Today, consider sending shorter newsletters. Your subscribers will look forward to hearing from you and know they can read your messages in just a few minutes.
Send Emails, Instead of Newsletters
Another trend you may have noticed is that people are sending less formal newsletters and more personalized emails. The goal here is to create raving fans, not just subscribers. If you’ve been feeling guilty that you aren’t sending a regular newsletter to your list, this may be what you’re looking for.
You can include a reference to your latest online article, share a discussion you were having in social media, give a case study example, share a personal observation, or just pass along a great resource you found.
Deliver Huge Value
If you want your emails read, your readers need to know that they will always get something of value when they open your messages. That value can be anything from a tip that will save them time, money, or effort, or it may just be a funny joke to lighten their day. The important thing to remember is that delivering value is more important than just sending something to their inbox.
Combine with Other Marketing Efforts
This is how you make your newsletters more interactive, especially now that they are shorter.
Here are a few ideas:
- Include a link to a YouTube video you just uploaded.
- Invite them to your live Twitter or Facebook video.
- Link to a conversation happening in your Facebook group and ask them to join in.
- Share a picture you just posted on Instagram or Pinterest.
- Link to an article you just posted to your blog.
- Tell them about a fabulous new resource you found and give them the link to check it out themselves.
There’s one more thing you need to consider when sending newsletters or emails.
GDPR for Health Coaches
The new GDPR (General Data Protection Regulation) goes into effect May 25, 2018. If you collect any data on any person in the EU (European Union) – even email addresses for newsletters, webinars, or free gifts – this will probably apply to you.
I found two great articles to help you better understand how the new regulation may impact your health coach marketing.
- “GDPR For Entrepreneurs: What You Need to Know” with attorney Bobby Klinck, written by Amy Porterfieldhttp://www.amyporterfield.com/2018/04/gdpr/
- “This new standard means we can’t automatically add everyone who grabs one of our lead magnets to our general marketing email list… The new consent standard applies to your EXISTING list. If you can’t show that you have the right kind of consent from people who are already on your list and to whom the GDPR applies, then you cannot email them any longer beginning May 25, 2018.”
- “Your GDPR + Email Marketing Playbook: How to Prepare for the New EU Data Law” by AWeber
- Aweber gives a fabulous visual example of a web form that meets GDPR requirements. I also like how easy the article was for the average person to understand.
(Disclaimer: I’m not an attorney and this information is not to be considered legal advice. It is provided as educational information only.)
For effective email marketing, focus on delivering value and having a two-way conversation with your ideal client.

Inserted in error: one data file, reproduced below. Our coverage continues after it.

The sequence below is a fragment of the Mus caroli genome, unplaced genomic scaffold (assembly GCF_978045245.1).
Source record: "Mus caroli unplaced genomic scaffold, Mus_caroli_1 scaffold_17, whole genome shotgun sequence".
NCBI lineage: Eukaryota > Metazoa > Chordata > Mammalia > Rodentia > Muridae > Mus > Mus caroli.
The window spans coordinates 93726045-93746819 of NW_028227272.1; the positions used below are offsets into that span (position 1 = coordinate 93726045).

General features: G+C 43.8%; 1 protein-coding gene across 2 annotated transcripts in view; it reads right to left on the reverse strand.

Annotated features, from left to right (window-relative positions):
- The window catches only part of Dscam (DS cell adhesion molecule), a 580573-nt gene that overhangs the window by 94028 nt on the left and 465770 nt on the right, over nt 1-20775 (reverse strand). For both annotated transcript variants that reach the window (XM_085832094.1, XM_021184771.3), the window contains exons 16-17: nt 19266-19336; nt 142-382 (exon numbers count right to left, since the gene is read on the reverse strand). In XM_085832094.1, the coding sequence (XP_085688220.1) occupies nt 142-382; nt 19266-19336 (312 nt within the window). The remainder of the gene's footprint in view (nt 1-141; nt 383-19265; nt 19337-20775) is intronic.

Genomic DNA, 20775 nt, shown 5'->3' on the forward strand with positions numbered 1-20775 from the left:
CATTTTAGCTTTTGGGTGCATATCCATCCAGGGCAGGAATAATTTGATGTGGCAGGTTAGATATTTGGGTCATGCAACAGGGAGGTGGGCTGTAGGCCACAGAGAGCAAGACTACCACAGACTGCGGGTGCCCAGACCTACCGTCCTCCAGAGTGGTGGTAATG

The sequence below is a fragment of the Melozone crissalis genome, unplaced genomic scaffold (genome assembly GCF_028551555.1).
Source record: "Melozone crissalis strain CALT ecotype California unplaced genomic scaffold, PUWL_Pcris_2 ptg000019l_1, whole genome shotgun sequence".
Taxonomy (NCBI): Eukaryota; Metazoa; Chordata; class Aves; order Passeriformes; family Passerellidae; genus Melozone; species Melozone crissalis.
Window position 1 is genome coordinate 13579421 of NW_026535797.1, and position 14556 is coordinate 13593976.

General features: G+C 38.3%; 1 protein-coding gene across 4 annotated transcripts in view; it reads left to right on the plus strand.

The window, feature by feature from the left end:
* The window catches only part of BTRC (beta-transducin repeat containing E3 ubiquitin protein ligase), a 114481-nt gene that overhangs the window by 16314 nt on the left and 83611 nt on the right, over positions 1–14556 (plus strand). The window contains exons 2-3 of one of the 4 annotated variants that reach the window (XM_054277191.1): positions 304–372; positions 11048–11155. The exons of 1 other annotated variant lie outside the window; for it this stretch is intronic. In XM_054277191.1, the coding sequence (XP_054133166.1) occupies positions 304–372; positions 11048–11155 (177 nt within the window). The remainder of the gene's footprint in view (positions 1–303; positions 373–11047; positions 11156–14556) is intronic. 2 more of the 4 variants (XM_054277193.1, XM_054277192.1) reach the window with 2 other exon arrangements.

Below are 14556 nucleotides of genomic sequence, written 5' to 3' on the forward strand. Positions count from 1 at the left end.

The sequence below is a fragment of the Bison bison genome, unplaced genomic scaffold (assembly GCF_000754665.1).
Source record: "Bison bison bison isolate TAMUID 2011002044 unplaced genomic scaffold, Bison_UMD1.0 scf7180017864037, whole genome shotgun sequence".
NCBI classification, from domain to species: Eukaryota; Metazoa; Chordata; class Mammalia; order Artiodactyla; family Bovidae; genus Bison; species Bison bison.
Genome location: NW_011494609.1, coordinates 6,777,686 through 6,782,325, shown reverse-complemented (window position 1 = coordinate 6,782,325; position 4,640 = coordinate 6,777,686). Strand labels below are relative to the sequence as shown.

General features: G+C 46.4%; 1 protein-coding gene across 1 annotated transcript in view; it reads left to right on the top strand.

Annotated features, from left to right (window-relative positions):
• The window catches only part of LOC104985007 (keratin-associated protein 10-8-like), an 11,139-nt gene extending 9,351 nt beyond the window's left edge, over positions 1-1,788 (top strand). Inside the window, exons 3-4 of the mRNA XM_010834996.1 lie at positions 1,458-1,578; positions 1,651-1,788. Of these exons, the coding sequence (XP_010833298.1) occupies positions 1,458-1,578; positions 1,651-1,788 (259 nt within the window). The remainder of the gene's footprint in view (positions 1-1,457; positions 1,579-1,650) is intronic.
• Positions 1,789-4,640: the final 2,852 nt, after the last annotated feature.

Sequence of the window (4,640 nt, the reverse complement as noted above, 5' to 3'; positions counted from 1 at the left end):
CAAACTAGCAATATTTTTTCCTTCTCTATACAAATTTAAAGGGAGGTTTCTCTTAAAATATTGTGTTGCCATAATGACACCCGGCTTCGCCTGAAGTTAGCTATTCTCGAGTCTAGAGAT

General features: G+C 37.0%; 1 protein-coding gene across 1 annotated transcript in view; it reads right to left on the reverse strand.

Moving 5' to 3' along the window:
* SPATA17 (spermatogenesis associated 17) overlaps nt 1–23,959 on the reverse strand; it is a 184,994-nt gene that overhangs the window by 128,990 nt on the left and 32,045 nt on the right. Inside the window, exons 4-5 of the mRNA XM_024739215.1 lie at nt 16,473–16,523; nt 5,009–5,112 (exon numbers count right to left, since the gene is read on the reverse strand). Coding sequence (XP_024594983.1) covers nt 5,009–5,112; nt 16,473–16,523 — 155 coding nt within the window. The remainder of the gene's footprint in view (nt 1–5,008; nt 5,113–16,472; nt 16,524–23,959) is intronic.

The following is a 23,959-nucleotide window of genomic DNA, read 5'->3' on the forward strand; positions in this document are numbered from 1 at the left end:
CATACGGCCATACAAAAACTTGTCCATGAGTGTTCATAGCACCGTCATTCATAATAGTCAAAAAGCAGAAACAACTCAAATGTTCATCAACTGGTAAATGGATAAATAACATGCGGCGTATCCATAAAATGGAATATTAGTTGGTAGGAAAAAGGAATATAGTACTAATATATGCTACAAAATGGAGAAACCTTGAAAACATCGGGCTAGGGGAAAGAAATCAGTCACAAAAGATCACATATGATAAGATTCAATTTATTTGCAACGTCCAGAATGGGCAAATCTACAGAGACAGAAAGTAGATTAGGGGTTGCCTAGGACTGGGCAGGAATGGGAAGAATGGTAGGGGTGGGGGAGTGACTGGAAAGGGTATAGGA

Remember that today, subscribers are being inundated with information, their inbox is overflowing, and they spend more time in social media than in their email. It then becomes clear that there are much better options for getting clients than the traditional e-newsletter.
Your goal isn’t just to get subscribers, but to create raving fans who love your content and want to hear from you, whether it’s in video, written, or audio format.
If you dread creating a regular newsletter, you now have better alternatives. Consider this your “Get Out of Jail Free” card and don’t feel guilty.
On the other hand, if you love writing and sending newsletters, remember to incorporate them with your other online marketing efforts. Try out some of the suggestions above. Most of all, know your followers so you can deliver your content in the way they prefer to receive information from you.
Either way, remember to take a more in-depth look at the upcoming GDPR regulations to see how they may apply to you. The two articles mentioned above are good places to start. If you are building a list – through a website or social media – chances are pretty good that some of your subscribers are from the EU.
Do you love newsletters or not? Leave a question or comment below and let us know.
For more tips, strategies, and articles on how to get more clients and create irresistible offers, programs, and websites, visit http://www.KarenBrunet.com
This is really good information.
I haven’t been one to send a lot of Newsletters, but I’m starting to schedule my time to include short Newsletters once a month. I mean short! I usually include a link to an article of interest with a short summation. Plus maybe some current information.
I hate organizations that BOMB your email, and I refuse to do that!
That may cost me clients. But my people will realize if i message them, then I have something for them. I have had several people unsubscribe really quickly. Obviously, they are not my people.
Thanks for the current information! JulieReply